Designing the same supposed subclass/school in two very different systems has given me an appreciation for the feel of the GLOG and 5e. These two versions will play differently because of their placements. 5e wizards can afford to have niche abilities because they have so many other tools at their disposal. GLOG wizards need all the survivability they can get, which lends itself to a (depending on the school) pragmatic spell list. 

Overall, 5e offers deeper system complexity inside a narrower viewpoint. With so many spells at a default wizard's hands, the system asks you to clearly differentiate your wizard from all the other wizards out there. In essence, how can I design a subclass that has tools which set it apart from a wizard who can focus on the spells that dovetail with my subclass's feel? What makes a conjurer different from a wizard who likes conjuring things and who relies on conjuration spells in battle?

In other words, 5e subclasses incentivize players to pick them because they offer unique features unobtainable anywhere else in the game that reward a certain playstyle (the subclass's flavor) within the class as a whole. GLOG wizard schools do the same thing, but differently.

GLOG schools have much less of a shared pool in common with each other. Granted, spells like Light or Magic Missile may be a mainstay because of their usability, but the freedom the GLOG offers to sketch out your idea within the wizard mechanics is breathtaking. The Toxinist has some spells no wizards will ever deign to use, and its emblem spells are forever removed from the grasp of other wizards (or so it seems to be assumed. Part of good game design is intentional rulebreaking.)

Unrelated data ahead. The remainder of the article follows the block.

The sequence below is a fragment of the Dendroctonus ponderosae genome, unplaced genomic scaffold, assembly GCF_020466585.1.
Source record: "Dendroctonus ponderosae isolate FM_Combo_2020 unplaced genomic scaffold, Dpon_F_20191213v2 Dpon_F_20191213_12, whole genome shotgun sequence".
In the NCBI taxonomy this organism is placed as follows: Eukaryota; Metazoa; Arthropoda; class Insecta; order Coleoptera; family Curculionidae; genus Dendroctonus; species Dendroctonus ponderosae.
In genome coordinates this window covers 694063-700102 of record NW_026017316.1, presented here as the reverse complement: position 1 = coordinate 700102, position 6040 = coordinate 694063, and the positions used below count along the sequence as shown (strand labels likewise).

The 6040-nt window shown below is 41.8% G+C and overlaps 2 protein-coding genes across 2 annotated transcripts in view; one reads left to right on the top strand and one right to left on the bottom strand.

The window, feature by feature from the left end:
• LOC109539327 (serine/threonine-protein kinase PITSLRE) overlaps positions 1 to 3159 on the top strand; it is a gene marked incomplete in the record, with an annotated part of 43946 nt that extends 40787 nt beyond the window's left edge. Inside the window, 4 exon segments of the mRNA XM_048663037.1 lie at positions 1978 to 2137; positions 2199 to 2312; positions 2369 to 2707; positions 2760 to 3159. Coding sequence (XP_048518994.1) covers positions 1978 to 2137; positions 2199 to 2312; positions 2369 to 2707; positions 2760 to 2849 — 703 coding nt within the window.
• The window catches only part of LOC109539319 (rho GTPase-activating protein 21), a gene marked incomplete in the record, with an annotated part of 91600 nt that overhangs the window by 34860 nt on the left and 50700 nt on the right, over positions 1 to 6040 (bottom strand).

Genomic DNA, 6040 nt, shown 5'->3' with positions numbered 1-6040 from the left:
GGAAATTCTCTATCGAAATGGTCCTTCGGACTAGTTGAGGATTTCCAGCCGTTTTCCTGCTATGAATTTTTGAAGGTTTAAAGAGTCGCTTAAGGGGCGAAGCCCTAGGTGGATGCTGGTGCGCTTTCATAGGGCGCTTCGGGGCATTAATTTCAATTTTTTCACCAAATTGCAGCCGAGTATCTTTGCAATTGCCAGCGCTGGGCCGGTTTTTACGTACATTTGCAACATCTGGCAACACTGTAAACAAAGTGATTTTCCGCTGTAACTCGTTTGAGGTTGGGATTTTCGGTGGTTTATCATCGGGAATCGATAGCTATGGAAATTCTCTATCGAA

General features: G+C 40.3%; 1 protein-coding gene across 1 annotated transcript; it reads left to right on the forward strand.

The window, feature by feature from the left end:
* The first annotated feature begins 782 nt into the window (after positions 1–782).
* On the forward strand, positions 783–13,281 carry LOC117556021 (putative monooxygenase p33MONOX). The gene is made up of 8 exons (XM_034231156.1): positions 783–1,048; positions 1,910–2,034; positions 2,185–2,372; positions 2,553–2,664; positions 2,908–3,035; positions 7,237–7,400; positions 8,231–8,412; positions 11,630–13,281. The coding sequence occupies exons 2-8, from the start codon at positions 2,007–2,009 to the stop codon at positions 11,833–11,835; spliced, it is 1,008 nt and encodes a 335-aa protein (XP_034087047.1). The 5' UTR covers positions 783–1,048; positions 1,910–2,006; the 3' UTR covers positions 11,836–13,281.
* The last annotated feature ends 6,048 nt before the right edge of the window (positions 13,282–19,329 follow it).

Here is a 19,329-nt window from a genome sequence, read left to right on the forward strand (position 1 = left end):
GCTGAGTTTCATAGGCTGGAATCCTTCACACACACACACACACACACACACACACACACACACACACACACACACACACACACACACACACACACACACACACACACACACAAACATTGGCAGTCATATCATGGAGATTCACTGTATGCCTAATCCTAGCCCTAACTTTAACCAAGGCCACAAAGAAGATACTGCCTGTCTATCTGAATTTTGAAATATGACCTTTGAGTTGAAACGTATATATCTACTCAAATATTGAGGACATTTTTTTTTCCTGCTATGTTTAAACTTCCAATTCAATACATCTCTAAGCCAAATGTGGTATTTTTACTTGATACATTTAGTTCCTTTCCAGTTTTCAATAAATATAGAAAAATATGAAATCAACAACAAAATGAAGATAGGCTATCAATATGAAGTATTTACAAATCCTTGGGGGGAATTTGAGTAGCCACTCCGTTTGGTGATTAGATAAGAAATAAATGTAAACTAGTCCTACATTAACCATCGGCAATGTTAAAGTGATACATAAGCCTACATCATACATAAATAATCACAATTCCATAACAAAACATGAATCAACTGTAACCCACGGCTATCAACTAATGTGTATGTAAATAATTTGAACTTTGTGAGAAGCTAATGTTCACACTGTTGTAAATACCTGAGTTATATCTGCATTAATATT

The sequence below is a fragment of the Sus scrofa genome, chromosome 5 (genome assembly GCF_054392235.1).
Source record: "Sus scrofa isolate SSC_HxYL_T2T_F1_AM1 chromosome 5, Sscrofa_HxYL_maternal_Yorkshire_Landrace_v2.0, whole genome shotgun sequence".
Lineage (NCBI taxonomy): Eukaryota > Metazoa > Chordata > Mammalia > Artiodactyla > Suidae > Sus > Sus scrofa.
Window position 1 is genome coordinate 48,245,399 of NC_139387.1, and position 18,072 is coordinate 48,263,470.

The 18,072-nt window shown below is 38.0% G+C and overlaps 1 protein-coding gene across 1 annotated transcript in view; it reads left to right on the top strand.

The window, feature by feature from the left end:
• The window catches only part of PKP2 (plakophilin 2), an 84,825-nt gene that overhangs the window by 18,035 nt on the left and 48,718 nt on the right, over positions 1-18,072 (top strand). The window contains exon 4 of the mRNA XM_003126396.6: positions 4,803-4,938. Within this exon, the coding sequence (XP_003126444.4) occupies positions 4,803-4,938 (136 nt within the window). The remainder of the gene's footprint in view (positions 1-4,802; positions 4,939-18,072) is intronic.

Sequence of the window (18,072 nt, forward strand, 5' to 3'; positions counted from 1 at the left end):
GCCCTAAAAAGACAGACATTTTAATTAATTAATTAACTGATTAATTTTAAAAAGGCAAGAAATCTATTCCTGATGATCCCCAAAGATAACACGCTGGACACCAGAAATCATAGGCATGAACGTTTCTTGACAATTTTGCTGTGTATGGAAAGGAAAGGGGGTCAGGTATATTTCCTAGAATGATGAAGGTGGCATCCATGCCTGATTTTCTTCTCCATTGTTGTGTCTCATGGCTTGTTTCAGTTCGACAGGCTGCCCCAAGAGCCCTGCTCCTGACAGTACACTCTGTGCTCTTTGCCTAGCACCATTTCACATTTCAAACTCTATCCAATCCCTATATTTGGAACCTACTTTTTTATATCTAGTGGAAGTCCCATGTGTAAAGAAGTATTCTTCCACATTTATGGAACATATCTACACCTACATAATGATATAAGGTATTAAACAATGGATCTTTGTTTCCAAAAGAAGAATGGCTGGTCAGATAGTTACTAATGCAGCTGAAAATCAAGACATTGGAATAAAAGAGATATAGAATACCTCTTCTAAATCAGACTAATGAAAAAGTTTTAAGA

Point being, the wizard "class" is mechanics, with absolutely no flavor or spell selection. Instead of dipping into a vast wellspring, GLOG wizards search after a very small, very personal selection of spells. 

In 5e, the wizard "flavor" is largely accomplished through subclass choice. In the GLOG, wizard flavor is accumulated through their spells, cantrips, starting equipment, perks and drawbacks, mishaps, and dooms. The difference here is inherent flavor versus given flavor. 

5e wizards already have the most spells in the game, so the personality of each individual spell is somewhat diluted. Yes, you can choose lightning bolt. So can everyone else once they hit level 5. What makes you special besides lightning bolt?

In earlier editions of D&D, wizards had opposed classes that forced them to pay more spell slots for opposition spells, shrinking spell lists and condensing concepts. This reductive approach is more evident in 5e's sorcerer (Expanded Spells), warlock, the ranger redux, and paladin. All four of these classes have a somewhat small spell list, and all four of these classes (with the exception of the warlock) gain more spells through their subclass. Warlocks gain more spell options, but not spells.

It feels good to be given things. When I get access to a healing spell as part of the 5e Favored Soul sorcerer reboot, that's awesome. It sucks that sorcerers will only ever know 15 spells, so new spells are huge.

The wizard, though, gets none of this. Clerics and Circle of the Land druids, the other two full casters with the least overlap on the wizard's turf, get a list of spells to emphasize their domain. Bards get bonus spells period.

Every half-caster and full caster in 5e, with the exception of the wizard and bard, gets an expanded spell list in some latest version of 5e drafts or the PHB. Why not the wizard? Why not add that additional touch?

The strength of the 5e wizard lies in their flexibility, in their ability to discover spells, learn them, and prepare an ever-increasing number of spells. It seems odd to limit wizard subclasses ideologically to subclass features when expanded spell lists come to so strongly define the flavor of other subclasses.

The GLOG clearly delineates each wizard school by creating individual everything for the school. In addition, it's easier to innovate and balance inside the GLOG. Creating 5e spells is acrobatic, because letting certain subclasses have certain spells (like the Theurge) upsets the healing economy, to give one example. The GLOG avoids this easily.

In terms of system preference, I still understand 5e better. I've never used the GLOG. I'll try it, though, because while there may be comparatively tight constraints on what GLOG classes can do compared to 5e classes and on the complexity of GLOG spells, I don't have to struggle to give a subclass a distinct feel.

Critiques and feedback welcome.